On this spectrum, it sounds like the “moderate” view is Stern’s.

Posted by stevemack at 03:41 PM | Comments (987) | TrackBack

October 26, 2006

Legal Issues

Over at the Brecher Brief I have two posts worth mentioning: In "Married and Gay in New Jersey" I consider how appropriate it is to use the judicial process to fight for fight for fundamental rights. I'd also recommend Dahlia Lithwick's argument in Slate.

In "The Military Commissions Act: A Right to Torture?" I argue that it is dangerous--and unnecessary--to alter the Constitution even in the "war on terrorism.

Posted by stevemack at 02:08 PM | Comments (196) | TrackBack

October 23, 2006

Flags of Our Fathers

I went in to see Clint Eastwood’s “Flags of Our Fathers,” the story behind the famous photo of soldiers raising the flag over Iwo Jima, expecting to leave irritated. I already knew the theme: our need to turn decent, ordinary kids into heroes—whether or not they want to be, or think they are—just to pander to our own narcissistic ideals. It’s certainly a good point, and one this story seemed tailor-made to argue.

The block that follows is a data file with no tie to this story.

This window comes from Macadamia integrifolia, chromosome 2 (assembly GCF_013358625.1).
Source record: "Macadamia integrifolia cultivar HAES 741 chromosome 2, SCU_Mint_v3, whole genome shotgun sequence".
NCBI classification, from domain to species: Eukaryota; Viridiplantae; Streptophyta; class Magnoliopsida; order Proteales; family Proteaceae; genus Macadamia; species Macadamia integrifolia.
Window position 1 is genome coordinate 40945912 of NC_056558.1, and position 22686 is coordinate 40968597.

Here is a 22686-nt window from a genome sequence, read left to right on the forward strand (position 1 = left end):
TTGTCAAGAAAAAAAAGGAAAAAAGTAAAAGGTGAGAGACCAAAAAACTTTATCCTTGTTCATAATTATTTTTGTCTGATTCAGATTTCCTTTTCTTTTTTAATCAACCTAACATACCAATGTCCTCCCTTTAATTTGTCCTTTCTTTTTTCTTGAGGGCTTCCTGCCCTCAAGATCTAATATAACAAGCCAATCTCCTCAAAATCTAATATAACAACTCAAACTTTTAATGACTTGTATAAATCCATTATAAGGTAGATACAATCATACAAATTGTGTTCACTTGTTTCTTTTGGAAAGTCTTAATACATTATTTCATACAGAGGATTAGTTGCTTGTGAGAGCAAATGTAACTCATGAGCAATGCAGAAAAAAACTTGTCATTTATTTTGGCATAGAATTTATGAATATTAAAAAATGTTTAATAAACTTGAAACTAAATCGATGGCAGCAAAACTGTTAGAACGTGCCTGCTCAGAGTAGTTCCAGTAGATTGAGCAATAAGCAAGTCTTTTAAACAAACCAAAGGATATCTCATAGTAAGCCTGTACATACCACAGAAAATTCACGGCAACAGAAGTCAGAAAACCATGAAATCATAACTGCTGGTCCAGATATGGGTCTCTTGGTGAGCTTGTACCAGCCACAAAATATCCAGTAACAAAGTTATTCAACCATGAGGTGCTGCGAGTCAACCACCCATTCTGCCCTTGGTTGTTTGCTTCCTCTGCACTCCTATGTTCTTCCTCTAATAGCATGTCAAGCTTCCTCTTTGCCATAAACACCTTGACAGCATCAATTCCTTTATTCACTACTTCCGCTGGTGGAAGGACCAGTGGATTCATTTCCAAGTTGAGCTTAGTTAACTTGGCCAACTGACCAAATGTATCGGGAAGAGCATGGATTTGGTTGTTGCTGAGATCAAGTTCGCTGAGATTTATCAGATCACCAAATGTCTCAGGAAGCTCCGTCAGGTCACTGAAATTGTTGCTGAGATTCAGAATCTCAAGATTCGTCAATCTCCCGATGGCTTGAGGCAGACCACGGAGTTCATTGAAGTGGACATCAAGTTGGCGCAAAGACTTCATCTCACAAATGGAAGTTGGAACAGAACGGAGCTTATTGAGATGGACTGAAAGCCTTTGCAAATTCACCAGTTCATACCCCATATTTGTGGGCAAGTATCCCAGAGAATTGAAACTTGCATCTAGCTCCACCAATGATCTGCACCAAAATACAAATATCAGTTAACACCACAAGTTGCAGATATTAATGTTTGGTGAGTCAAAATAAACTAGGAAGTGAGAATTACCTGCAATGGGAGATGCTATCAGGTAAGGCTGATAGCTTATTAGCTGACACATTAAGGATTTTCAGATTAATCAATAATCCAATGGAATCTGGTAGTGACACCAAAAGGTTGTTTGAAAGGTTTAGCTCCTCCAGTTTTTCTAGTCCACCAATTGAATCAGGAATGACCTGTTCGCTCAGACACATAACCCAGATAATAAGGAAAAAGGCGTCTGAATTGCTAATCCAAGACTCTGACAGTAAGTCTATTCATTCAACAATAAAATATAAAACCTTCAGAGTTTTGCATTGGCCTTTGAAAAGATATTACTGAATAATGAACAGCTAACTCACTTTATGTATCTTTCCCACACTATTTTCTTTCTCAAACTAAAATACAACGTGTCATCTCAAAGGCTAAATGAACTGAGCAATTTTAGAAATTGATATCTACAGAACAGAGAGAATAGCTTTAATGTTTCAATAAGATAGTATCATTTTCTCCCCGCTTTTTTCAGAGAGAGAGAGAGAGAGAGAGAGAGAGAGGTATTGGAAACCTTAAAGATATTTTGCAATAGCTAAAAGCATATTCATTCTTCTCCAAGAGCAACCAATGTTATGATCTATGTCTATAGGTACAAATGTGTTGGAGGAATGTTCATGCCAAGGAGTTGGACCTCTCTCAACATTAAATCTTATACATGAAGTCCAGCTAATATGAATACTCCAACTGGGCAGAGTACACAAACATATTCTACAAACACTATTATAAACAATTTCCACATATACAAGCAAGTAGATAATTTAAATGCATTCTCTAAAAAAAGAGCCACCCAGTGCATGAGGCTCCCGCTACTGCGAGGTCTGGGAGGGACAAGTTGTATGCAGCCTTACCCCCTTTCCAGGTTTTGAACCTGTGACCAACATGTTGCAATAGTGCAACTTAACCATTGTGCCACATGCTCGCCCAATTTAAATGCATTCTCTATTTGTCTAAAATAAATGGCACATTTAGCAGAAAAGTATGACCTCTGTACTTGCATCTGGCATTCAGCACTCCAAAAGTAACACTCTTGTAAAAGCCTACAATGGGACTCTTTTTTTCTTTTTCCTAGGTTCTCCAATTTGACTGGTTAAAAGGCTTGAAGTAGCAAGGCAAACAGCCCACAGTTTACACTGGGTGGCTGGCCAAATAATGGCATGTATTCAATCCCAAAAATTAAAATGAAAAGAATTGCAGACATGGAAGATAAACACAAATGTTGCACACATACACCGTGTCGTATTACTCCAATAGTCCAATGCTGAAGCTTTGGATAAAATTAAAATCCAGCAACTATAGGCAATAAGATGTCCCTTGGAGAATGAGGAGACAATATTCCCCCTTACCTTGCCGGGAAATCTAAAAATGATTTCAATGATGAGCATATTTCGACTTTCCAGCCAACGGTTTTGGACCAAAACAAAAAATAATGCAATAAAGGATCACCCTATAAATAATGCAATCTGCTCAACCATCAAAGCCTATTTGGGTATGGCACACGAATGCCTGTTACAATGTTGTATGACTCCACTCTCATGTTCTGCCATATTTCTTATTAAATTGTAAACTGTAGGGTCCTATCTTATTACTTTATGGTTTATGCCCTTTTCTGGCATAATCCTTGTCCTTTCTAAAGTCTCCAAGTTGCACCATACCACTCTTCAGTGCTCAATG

But it still nagged me. Wouldn’t the film be an ironic parallel of the thing it’s trying to critique? The boys would still be symbols, only now they’d be used to represent something else—the tragedy of misplaced romanticism or the loneliness of the “unhero” or . . . whatever. Either way, they’d still be dressed up in some uniform and made to parade around so we could get a good life affirming cry out of it.

Well, maybe. But I still got a good cry out of it anyway.

It’s not that I think my original instincts were wrong, exactly. When you turn anything into a symbol, by definition then, you gut it of its original meaning. At communion, the blood of Christ no longer gets to be fermented grape juice. Fluttering atop a pole, Old Glory no longer gets to be a swatch of colored fabric. And in war, the kid who, in a fit of passion and fear, hurls himself against the monster of death, no longer gets to be just a kid. That’s just life, in the human world, anyway. The existential meanings of the things, or people, we make into symbols are never as important to us as the ideas we assign them.